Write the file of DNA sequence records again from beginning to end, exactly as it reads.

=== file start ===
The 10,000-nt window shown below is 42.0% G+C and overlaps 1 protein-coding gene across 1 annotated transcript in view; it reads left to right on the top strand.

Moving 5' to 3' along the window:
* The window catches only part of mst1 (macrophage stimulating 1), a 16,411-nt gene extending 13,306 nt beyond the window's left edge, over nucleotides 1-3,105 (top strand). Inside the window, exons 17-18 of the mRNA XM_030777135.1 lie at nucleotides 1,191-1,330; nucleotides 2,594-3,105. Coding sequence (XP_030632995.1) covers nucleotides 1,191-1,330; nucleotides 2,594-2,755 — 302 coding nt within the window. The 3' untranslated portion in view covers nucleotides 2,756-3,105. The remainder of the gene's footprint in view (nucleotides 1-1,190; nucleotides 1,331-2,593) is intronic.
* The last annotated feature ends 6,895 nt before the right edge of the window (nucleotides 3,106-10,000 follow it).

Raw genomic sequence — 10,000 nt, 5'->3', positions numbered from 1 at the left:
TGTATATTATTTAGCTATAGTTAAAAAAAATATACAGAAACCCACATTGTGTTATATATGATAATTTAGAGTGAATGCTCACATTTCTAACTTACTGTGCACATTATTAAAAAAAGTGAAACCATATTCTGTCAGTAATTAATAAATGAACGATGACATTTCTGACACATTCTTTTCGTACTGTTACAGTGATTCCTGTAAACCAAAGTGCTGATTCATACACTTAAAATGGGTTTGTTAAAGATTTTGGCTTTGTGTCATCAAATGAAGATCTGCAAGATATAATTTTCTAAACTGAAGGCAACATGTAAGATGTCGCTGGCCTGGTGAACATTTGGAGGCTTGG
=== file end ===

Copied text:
The 10,000-nt window shown below is 42.0% G+C and overlaps 1 protein-coding gene across 1 annotated transcript in view; it reads left to right on the top strand.

Moving 5' to 3' along the window:
* The window catches only part of mst1 (macrophage stimulating 1), a 16,411-nt gene extending 13,306 nt beyond the window's left edge, over nucleotides 1-3,105 (top strand). Inside the window, exons 17-18 of the mRNA XM_030777135.1 lie at nucleotides 1,191-1,330; nucleotides 2,594-3,105. Coding sequence (XP_030632995.1) covers nucleotides 1,191-1,330; nucleotides 2,594-2,755 — 302 coding nt within the window. The 3' untranslated portion in view covers nucleotides 2,756-3,105. The remainder of the gene's footprint in view (nucleotides 1-1,190; nucleotides 1,331-2,593) is intronic.
* The last annotated feature ends 6,895 nt before the right edge of the window (nucleotides 3,106-10,000 follow it).

Raw genomic sequence — 10,000 nt, 5'->3', positions numbered from 1 at the left:
TGTATATTATTTAGCTATAGTTAAAAAAAATATACAGAAACCCACATTGTGTTATATATGATAATTTAGAGTGAATGCTCACATTTCTAACTTACTGTGCACATTATTAAAAAAAGTGAAACCATATTCTGTCAGTAATTAATAAATGAACGATGACATTTCTGACACATTCTTTTCGTACTGTTACAGTGATTCCTGTAAACCAAAGTGCTGATTCATACACTTAAAATGGGTTTGTTAAAGATTTTGGCTTTGTGTCATCAAATGAAGATCTGCAAGATATAATTTTCTAAACTGAAGGCAACATGTAAGATGTCGCTGGCCTGGTGAACATTTGGAGGCTTGG